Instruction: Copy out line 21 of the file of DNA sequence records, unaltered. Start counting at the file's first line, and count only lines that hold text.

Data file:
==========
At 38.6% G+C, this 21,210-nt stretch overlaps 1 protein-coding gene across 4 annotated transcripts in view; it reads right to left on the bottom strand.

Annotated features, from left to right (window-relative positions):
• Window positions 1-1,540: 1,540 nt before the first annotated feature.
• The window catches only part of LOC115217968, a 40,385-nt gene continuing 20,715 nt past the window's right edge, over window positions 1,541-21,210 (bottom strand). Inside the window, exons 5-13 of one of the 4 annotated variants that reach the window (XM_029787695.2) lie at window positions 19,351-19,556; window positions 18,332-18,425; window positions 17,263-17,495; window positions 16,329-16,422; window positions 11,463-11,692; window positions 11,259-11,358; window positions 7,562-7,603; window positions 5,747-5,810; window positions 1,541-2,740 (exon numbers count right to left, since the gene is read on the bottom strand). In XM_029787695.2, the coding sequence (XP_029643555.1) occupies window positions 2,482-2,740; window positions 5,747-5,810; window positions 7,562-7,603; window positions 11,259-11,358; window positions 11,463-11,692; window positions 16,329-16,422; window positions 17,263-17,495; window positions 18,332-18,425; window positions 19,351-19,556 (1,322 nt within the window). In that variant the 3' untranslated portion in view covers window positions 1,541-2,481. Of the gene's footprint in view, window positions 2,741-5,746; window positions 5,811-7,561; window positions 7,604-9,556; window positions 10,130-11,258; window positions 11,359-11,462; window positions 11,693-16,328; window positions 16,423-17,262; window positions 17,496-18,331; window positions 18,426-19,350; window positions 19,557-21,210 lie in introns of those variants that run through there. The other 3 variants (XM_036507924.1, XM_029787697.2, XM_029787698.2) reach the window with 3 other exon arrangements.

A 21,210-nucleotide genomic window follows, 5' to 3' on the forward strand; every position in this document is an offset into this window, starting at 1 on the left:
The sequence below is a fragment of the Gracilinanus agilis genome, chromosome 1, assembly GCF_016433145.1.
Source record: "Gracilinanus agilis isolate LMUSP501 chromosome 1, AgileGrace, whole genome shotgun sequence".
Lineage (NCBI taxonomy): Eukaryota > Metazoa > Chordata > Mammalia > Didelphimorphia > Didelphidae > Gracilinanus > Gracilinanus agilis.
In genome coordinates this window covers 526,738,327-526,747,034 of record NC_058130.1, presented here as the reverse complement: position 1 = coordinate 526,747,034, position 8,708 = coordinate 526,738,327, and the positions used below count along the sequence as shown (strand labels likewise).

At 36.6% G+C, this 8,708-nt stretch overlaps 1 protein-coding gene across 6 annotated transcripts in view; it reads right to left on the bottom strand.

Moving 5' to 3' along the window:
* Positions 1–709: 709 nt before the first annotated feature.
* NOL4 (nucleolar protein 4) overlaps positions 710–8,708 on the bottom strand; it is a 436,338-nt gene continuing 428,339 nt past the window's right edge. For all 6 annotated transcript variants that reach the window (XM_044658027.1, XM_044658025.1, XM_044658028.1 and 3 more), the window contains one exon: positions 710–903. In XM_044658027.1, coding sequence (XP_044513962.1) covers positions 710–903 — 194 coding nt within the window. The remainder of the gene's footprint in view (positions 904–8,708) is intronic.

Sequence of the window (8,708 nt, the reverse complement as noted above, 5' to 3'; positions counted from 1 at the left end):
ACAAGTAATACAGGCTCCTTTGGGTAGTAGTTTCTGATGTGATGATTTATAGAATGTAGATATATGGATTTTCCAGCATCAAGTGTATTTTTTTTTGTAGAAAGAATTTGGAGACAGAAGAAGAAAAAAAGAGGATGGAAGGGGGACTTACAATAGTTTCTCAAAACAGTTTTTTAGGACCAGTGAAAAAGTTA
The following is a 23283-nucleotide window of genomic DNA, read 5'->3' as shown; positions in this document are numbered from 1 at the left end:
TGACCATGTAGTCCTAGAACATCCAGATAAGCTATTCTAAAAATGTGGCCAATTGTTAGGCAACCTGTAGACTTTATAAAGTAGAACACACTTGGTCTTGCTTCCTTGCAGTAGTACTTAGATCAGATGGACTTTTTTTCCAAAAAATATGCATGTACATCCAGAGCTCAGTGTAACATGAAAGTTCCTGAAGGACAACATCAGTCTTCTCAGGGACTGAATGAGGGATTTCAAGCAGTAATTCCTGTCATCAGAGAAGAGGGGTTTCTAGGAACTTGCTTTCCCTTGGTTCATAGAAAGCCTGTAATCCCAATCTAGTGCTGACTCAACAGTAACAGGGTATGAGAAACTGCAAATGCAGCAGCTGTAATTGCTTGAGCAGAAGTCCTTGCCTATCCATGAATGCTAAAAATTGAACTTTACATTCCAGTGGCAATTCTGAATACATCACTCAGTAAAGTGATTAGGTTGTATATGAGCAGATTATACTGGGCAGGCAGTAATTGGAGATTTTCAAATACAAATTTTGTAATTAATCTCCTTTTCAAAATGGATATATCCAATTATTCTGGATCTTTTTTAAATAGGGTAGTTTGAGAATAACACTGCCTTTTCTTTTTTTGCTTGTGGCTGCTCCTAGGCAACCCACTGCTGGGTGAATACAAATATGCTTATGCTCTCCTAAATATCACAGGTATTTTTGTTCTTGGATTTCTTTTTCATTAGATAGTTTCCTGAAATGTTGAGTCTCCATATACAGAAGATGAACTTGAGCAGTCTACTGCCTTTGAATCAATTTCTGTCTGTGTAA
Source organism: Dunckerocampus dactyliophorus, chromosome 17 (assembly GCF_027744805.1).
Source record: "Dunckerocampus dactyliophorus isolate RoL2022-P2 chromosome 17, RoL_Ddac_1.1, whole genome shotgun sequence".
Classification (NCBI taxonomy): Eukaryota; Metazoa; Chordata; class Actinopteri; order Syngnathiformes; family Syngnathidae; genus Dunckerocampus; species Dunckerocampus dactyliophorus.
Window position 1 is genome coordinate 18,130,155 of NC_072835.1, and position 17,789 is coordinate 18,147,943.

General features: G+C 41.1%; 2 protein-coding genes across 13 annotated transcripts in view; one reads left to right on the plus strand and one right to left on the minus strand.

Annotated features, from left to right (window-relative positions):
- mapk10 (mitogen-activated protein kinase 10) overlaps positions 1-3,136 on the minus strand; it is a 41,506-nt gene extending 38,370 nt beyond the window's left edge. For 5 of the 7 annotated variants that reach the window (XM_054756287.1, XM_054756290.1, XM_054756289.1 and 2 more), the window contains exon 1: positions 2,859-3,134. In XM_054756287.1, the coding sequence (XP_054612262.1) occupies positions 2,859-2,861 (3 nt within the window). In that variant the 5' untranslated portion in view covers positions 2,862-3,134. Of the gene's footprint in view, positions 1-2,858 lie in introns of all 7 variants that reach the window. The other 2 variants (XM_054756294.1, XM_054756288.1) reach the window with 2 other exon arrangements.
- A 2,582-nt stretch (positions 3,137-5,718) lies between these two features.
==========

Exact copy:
Window position 1 is genome coordinate 18,130,155 of NC_072835.1, and position 17,789 is coordinate 18,147,943.